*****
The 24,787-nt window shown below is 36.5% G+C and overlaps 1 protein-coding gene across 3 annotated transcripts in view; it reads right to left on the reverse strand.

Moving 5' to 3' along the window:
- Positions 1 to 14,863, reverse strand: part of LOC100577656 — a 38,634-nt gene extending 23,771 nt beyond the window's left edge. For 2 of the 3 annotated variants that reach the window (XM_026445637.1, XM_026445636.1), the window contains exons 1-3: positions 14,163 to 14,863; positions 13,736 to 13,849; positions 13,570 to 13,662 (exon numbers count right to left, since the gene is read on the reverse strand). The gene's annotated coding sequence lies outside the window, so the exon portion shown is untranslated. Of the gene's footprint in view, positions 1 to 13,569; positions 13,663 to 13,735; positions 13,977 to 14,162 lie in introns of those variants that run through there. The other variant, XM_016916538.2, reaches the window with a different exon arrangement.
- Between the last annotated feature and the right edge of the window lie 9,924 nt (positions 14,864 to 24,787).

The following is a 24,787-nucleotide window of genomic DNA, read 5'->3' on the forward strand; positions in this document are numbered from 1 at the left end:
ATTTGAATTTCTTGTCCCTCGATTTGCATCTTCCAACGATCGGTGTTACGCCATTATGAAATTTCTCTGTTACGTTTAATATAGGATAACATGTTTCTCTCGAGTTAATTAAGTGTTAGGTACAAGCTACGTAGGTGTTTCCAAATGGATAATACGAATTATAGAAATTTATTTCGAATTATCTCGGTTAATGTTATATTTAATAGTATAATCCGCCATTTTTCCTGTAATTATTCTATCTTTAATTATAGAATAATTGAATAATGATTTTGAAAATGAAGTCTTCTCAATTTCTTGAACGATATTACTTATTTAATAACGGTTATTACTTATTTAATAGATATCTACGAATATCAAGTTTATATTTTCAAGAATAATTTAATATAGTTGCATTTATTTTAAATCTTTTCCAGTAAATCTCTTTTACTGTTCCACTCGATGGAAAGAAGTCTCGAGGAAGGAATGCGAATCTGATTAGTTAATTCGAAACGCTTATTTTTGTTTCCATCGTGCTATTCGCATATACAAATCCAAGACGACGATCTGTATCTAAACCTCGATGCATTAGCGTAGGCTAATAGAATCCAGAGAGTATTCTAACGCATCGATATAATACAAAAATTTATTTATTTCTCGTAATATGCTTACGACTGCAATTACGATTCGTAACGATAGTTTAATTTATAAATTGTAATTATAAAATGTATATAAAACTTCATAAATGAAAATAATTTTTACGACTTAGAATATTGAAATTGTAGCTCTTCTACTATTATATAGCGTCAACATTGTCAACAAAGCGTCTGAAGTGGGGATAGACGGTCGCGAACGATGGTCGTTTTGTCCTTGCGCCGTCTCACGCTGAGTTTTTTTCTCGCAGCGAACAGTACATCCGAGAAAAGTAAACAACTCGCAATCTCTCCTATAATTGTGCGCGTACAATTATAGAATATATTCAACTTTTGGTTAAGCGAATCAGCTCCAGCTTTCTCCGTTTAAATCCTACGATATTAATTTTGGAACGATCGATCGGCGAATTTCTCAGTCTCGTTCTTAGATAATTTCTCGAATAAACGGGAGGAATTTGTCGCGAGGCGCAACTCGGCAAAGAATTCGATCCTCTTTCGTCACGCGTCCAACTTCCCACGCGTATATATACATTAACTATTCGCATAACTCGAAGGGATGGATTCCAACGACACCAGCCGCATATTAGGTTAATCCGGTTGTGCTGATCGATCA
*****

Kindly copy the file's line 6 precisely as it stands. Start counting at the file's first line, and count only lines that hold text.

ATTTGAATTTCTTGTCCCTCGATTTGCATCTTCCAACGATCGGTGTTACGCCATTATGAAATTTCTCTGTTACGTTTAATATAGGATAACATGTTTCTCTCGAGTTAATTAAGTGTTAGGTACAAGCTACGTAGGTGTTTCCAAATGGATAATACGAATTATAGAAATTTATTTCGAATTATCTCGGTTAATGTTATATTTAATAGTATAATCCGCCATTTTTCCTGTAATTATTCTATCTTTAATTATAGAATAATTGAATAATGATTTTGAAAATGAAGTCTTCTCAATTTCTTGAACGATATTACTTATTTAATAACGGTTATTACTTATTTAATAGATATCTACGAATATCAAGTTTATATTTTCAAGAATAATTTAATATAGTTGCATTTATTTTAAATCTTTTCCAGTAAATCTCTTTTACTGTTCCACTCGATGGAAAGAAGTCTCGAGGAAGGAATGCGAATCTGATTAGTTAATTCGAAACGCTTATTTTTGTTTCCATCGTGCTATTCGCATATACAAATCCAAGACGACGATCTGTATCTAAACCTCGATGCATTAGCGTAGGCTAATAGAATCCAGAGAGTATTCTAACGCATCGATATAATACAAAAATTTATTTATTTCTCGTAATATGCTTACGACTGCAATTACGATTCGTAACGATAGTTTAATTTATAAATTGTAATTATAAAATGTATATAAAACTTCATAAATGAAAATAATTTTTACGACTTAGAATATTGAAATTGTAGCTCTTCTACTATTATATAGCGTCAACATTGTCAACAAAGCGTCTGAAGTGGGGATAGACGGTCGCGAACGATGGTCGTTTTGTCCTTGCGCCGTCTCACGCTGAGTTTTTTTCTCGCAGCGAACAGTACATCCGAGAAAAGTAAACAACTCGCAATCTCTCCTATAATTGTGCGCGTACAATTATAGAATATATTCAACTTTTGGTTAAGCGAATCAGCTCCAGCTTTCTCCGTTTAAATCCTACGATATTAATTTTGGAACGATCGATCGGCGAATTTCTCAGTCTCGTTCTTAGATAATTTCTCGAATAAACGGGAGGAATTTGTCGCGAGGCGCAACTCGGCAAAGAATTCGATCCTCTTTCGTCACGCGTCCAACTTCCCACGCGTATATATACATTAACTATTCGCATAACTCGAAGGGATGGATTCCAACGACACCAGCCGCATATTAGGTTAATCCGGTTGTGCTGATCGATCA